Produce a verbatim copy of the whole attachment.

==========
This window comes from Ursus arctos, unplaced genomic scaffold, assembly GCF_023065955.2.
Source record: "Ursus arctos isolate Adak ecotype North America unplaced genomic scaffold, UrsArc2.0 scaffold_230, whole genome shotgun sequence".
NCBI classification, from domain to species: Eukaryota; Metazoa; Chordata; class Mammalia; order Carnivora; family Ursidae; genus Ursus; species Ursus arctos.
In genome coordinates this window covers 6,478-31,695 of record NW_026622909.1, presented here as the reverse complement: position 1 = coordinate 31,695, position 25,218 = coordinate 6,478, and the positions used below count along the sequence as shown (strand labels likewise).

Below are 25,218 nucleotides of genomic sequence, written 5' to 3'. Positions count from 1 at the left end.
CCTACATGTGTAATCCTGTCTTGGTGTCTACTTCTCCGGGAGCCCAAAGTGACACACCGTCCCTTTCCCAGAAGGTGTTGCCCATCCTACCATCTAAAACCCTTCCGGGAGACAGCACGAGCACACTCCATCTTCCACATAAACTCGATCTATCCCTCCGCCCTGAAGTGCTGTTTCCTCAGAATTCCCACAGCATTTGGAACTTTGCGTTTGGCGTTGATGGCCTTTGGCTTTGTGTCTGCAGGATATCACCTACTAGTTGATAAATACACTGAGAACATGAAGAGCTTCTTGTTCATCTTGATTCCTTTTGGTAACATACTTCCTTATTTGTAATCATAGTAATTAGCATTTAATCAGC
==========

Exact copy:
This window comes from Ursus arctos, unplaced genomic scaffold, assembly GCF_023065955.2.
Source record: "Ursus arctos isolate Adak ecotype North America unplaced genomic scaffold, UrsArc2.0 scaffold_230, whole genome shotgun sequence".
NCBI classification, from domain to species: Eukaryota; Metazoa; Chordata; class Mammalia; order Carnivora; family Ursidae; genus Ursus; species Ursus arctos.
In genome coordinates this window covers 6,478-31,695 of record NW_026622909.1, presented here as the reverse complement: position 1 = coordinate 31,695, position 25,218 = coordinate 6,478, and the positions used below count along the sequence as shown (strand labels likewise).

Below are 25,218 nucleotides of genomic sequence, written 5' to 3'. Positions count from 1 at the left end.
CCTACATGTGTAATCCTGTCTTGGTGTCTACTTCTCCGGGAGCCCAAAGTGACACACCGTCCCTTTCCCAGAAGGTGTTGCCCATCCTACCATCTAAAACCCTTCCGGGAGACAGCACGAGCACACTCCATCTTCCACATAAACTCGATCTATCCCTCCGCCCTGAAGTGCTGTTTCCTCAGAATTCCCACAGCATTTGGAACTTTGCGTTTGGCGTTGATGGCCTTTGGCTTTGTGTCTGCAGGATATCACCTACTAGTTGATAAATACACTGAGAACATGAAGAGCTTCTTGTTCATCTTGATTCCTTTTGGTAACATACTTCCTTATTTGTAATCATAGTAATTAGCATTTAATCAGC